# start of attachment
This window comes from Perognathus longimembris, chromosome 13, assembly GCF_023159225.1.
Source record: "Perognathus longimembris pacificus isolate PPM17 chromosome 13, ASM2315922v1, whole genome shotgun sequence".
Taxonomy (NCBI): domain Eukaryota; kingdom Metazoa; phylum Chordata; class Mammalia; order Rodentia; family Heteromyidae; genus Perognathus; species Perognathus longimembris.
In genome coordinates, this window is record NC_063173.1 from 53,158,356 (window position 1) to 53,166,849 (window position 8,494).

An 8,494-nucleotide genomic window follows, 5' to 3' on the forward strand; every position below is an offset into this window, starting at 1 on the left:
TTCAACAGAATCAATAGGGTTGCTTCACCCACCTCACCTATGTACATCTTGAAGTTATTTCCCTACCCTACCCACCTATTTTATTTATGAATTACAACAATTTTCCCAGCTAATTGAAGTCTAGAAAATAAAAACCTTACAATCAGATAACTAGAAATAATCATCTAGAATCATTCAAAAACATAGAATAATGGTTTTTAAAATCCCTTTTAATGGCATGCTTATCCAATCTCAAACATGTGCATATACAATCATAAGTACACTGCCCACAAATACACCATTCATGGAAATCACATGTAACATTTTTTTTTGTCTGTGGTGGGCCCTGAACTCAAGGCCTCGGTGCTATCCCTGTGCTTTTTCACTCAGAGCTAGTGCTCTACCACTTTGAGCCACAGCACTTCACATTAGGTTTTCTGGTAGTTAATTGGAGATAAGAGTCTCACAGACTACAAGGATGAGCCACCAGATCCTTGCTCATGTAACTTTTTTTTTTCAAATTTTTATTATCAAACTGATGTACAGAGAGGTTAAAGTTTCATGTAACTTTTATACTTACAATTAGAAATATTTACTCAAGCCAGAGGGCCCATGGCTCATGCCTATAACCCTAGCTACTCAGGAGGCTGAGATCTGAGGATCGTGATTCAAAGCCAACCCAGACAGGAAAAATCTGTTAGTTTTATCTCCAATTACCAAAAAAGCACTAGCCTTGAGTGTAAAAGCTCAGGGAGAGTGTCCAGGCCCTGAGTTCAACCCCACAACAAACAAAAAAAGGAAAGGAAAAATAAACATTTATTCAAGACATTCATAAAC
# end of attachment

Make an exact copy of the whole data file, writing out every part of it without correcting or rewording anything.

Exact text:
This window comes from Perognathus longimembris, chromosome 13, assembly GCF_023159225.1.
Source record: "Perognathus longimembris pacificus isolate PPM17 chromosome 13, ASM2315922v1, whole genome shotgun sequence".
Taxonomy (NCBI): domain Eukaryota; kingdom Metazoa; phylum Chordata; class Mammalia; order Rodentia; family Heteromyidae; genus Perognathus; species Perognathus longimembris.
In genome coordinates, this window is record NC_063173.1 from 53,158,356 (window position 1) to 53,166,849 (window position 8,494).

An 8,494-nucleotide genomic window follows, 5' to 3' on the forward strand; every position below is an offset into this window, starting at 1 on the left:
TTCAACAGAATCAATAGGGTTGCTTCACCCACCTCACCTATGTACATCTTGAAGTTATTTCCCTACCCTACCCACCTATTTTATTTATGAATTACAACAATTTTCCCAGCTAATTGAAGTCTAGAAAATAAAAACCTTACAATCAGATAACTAGAAATAATCATCTAGAATCATTCAAAAACATAGAATAATGGTTTTTAAAATCCCTTTTAATGGCATGCTTATCCAATCTCAAACATGTGCATATACAATCATAAGTACACTGCCCACAAATACACCATTCATGGAAATCACATGTAACATTTTTTTTTGTCTGTGGTGGGCCCTGAACTCAAGGCCTCGGTGCTATCCCTGTGCTTTTTCACTCAGAGCTAGTGCTCTACCACTTTGAGCCACAGCACTTCACATTAGGTTTTCTGGTAGTTAATTGGAGATAAGAGTCTCACAGACTACAAGGATGAGCCACCAGATCCTTGCTCATGTAACTTTTTTTTTTCAAATTTTTATTATCAAACTGATGTACAGAGAGGTTAAAGTTTCATGTAACTTTTATACTTACAATTAGAAATATTTACTCAAGCCAGAGGGCCCATGGCTCATGCCTATAACCCTAGCTACTCAGGAGGCTGAGATCTGAGGATCGTGATTCAAAGCCAACCCAGACAGGAAAAATCTGTTAGTTTTATCTCCAATTACCAAAAAAGCACTAGCCTTGAGTGTAAAAGCTCAGGGAGAGTGTCCAGGCCCTGAGTTCAACCCCACAACAAACAAAAAAAGGAAAGGAAAAATAAACATTTATTCAAGACATTCATAAAC